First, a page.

"Congratulations to Winsome Sears for being sworn in as Virginia’s 42nd lieutenant governor, the first woman and woman of color to hold that position in the Commonwealth’s history. As the start of a new era in Virginia begins, Lieutenant Governor Sears is well-prepared to help Republicans deliver on their campaign promises of supporting our law enforcement, decreasing the cost of living, and empowering parents to be involved in their children’s education. We are proud to have supported Lieutenant Governor Sears in her historic campaign that resonated with Virginians of all walks of life and will serve as a model for expanding the Republican Party in the years to come," Duncan said. 

The inauguration also included an inspirational reading selected by Youngkin that was read by Supara Dutta and a blessing of the ground by representatives of Virginia's 11 American Indian tribes. 

Prayer, which had been a big part of the campaign, was also front and center. The inauguration contained an invocation by Pastor Calvin A. Duncan of Faith and Family Church  and a benediction by Pastor Jonathan Avendano of Iglesia Mana Del Cielo. Before adjournment, Youngkin himself offered a prayer.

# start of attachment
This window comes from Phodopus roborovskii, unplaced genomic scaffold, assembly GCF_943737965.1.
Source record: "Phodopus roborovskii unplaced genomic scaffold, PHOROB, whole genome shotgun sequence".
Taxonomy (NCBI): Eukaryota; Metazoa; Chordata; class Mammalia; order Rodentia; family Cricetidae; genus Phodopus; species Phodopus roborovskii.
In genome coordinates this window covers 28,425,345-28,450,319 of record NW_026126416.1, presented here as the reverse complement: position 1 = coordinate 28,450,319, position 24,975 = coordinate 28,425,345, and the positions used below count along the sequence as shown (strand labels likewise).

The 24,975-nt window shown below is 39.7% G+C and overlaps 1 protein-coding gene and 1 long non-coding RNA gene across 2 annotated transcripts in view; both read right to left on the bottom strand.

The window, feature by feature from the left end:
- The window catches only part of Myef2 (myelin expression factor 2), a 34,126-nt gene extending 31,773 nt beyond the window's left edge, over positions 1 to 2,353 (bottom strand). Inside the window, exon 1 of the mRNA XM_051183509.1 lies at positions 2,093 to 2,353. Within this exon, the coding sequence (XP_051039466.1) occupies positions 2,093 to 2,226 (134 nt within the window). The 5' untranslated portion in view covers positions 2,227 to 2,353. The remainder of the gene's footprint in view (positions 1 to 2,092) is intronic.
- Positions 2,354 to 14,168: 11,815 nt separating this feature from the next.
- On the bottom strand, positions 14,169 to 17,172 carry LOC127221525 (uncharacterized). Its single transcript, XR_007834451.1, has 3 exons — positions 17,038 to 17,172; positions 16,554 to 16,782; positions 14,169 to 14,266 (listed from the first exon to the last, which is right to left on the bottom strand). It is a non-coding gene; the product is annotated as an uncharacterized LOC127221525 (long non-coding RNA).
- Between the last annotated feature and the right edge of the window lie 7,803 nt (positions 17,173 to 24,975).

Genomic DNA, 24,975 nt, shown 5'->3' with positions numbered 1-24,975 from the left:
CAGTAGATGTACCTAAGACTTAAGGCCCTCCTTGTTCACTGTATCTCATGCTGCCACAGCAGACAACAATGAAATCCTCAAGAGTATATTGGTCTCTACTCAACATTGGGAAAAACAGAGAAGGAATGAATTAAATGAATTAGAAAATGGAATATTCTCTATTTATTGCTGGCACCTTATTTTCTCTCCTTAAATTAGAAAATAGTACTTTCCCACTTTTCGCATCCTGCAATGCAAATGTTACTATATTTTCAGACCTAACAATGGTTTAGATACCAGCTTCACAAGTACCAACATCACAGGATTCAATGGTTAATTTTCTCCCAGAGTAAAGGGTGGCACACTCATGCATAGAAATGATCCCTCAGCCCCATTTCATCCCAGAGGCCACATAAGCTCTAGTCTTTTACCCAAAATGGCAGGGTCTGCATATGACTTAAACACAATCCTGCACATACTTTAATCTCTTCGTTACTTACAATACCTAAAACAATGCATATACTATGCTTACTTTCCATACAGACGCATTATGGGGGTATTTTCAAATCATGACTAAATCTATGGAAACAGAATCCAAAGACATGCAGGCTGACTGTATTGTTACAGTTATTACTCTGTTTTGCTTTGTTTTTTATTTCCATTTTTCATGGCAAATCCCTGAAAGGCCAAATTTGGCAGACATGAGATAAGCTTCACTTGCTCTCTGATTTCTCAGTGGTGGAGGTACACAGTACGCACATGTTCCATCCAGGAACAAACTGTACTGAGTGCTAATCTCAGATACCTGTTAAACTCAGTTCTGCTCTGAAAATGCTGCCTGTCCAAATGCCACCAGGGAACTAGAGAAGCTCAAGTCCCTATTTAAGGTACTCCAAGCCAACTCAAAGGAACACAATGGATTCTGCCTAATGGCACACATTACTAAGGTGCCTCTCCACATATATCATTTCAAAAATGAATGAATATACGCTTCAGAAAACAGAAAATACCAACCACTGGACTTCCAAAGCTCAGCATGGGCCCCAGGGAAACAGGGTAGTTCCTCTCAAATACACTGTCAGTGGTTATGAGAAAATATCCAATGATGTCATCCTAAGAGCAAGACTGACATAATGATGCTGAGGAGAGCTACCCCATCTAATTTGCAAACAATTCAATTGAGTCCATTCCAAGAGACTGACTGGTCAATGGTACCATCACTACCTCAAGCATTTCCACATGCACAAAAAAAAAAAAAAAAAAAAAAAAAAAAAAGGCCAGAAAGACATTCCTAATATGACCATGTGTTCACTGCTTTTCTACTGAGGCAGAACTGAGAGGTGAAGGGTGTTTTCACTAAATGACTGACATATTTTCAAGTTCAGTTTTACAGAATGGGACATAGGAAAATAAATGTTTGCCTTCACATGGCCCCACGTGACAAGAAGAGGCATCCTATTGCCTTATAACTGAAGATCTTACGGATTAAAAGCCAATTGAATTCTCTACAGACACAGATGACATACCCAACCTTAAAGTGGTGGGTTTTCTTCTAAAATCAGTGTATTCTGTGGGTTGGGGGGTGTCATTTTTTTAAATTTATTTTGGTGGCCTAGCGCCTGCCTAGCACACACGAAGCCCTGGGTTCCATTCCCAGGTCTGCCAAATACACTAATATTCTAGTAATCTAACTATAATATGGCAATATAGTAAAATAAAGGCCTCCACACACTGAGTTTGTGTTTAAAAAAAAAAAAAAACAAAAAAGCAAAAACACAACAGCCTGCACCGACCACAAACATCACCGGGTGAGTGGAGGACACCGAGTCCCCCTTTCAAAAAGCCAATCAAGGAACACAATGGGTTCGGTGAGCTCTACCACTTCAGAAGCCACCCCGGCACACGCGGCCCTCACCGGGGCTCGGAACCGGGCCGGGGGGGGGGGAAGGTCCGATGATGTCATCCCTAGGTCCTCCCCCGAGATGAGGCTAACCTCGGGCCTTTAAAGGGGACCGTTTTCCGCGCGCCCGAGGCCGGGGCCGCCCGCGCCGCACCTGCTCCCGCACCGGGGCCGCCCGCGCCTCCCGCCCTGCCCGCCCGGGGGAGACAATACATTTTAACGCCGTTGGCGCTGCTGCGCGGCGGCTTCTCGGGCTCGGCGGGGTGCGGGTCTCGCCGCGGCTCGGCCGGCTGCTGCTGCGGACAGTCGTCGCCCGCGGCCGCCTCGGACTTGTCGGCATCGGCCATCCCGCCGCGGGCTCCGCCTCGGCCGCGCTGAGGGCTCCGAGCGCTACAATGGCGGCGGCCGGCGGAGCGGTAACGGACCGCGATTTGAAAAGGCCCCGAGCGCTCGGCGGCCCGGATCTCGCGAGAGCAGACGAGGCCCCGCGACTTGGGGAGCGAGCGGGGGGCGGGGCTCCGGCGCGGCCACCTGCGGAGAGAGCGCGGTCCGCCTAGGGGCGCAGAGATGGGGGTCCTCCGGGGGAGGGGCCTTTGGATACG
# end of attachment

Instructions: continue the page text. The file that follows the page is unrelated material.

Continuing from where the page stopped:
Youngkin also signed several executive orders on Saturday, all of them fulfilling "Day One promises" he made during the campaign. 

The nine orders, as explained by Youngkin's office, involved:

  • Executive Order Number One delivers on his Day One promise to restore excellence in education by ending the use of divisive concepts, including Critical Race Theory, in public education.
  • Executive Order Number Two delivers on his Day One promise to empower Virginia parents in their children’s education and upbringing by allowing parents to make decisions on whether their child wears a mask in school.